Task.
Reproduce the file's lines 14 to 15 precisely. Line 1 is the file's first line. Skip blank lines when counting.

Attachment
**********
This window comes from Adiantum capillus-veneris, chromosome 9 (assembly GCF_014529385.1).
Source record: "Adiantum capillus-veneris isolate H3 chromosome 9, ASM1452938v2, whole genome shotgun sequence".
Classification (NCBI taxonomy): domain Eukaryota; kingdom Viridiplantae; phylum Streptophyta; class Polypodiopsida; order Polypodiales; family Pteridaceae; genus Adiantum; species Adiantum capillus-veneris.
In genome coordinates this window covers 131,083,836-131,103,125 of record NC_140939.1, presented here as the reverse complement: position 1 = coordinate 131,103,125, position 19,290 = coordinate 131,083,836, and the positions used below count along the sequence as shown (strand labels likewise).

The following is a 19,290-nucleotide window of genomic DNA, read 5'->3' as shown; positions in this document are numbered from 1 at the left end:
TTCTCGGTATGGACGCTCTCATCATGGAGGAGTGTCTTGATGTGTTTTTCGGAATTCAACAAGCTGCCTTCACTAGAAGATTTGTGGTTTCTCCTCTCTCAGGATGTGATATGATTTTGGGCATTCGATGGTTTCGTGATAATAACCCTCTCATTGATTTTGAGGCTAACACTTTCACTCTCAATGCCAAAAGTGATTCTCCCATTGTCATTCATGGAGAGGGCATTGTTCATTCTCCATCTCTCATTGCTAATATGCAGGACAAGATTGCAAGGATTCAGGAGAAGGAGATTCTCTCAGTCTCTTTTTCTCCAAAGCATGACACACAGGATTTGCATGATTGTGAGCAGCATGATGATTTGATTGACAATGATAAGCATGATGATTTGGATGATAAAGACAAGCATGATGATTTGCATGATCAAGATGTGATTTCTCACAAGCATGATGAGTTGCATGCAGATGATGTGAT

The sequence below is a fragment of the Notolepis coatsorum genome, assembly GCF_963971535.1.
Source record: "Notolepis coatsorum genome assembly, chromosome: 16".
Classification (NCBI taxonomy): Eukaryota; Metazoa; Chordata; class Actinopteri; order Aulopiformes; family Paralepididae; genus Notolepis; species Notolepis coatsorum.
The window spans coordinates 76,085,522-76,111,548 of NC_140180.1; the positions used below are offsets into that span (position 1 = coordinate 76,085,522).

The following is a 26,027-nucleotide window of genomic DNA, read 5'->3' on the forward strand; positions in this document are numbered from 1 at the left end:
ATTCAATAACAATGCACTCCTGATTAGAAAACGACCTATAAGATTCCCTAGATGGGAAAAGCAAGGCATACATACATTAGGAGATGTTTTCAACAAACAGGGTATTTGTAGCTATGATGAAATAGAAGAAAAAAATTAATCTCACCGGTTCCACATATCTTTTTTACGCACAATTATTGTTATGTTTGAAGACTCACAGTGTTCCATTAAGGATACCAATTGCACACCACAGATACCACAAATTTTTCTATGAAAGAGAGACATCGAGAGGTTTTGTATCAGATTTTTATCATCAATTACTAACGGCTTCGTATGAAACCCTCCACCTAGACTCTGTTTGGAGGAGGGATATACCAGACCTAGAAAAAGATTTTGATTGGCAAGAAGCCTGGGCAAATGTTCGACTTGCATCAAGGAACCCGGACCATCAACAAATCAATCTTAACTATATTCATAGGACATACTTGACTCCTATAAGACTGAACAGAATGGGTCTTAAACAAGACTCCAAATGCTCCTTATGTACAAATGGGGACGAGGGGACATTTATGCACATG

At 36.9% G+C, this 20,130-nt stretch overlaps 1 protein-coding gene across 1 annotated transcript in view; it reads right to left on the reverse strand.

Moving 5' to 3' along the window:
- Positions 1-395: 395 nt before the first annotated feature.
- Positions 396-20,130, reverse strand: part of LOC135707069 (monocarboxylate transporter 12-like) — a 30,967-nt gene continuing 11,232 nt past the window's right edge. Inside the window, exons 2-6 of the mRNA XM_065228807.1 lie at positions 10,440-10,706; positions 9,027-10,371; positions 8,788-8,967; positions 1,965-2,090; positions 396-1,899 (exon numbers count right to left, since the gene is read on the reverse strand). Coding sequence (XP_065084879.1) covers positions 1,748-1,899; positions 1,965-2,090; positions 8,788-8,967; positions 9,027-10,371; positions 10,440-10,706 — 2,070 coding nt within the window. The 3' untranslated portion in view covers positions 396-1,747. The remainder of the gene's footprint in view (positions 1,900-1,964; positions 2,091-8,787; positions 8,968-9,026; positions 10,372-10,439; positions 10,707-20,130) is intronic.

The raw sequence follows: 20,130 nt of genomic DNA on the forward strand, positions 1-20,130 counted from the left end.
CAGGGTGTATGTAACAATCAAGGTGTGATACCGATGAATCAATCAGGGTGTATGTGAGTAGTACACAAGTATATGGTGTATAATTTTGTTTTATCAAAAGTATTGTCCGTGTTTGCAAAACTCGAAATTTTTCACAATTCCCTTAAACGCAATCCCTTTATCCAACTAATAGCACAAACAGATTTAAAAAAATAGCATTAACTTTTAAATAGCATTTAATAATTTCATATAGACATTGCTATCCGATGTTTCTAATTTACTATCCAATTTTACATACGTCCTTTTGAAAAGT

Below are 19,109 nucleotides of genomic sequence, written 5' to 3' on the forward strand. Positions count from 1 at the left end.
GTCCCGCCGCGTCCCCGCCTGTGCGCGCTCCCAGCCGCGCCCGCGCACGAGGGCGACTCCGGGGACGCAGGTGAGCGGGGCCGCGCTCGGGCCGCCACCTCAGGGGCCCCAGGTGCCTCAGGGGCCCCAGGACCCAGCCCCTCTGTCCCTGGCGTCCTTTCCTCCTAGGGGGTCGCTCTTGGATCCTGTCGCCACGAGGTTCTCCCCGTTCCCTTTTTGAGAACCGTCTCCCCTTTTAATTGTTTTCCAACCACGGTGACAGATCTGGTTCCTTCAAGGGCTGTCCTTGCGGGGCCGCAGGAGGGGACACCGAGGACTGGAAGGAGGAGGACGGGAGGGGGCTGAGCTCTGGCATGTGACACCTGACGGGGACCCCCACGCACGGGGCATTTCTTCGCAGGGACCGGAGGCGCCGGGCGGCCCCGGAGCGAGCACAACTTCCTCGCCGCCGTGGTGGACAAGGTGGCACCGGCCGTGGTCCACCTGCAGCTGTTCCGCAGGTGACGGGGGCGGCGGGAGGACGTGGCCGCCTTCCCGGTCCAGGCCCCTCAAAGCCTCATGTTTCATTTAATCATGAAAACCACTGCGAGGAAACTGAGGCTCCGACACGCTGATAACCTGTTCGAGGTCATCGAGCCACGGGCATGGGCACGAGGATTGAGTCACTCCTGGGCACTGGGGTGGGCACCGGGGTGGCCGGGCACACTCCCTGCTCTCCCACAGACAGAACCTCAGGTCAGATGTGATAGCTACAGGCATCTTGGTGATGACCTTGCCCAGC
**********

Moving 5' to 3' along the window:
- Positions 1-395: 395 nt before the first annotated feature.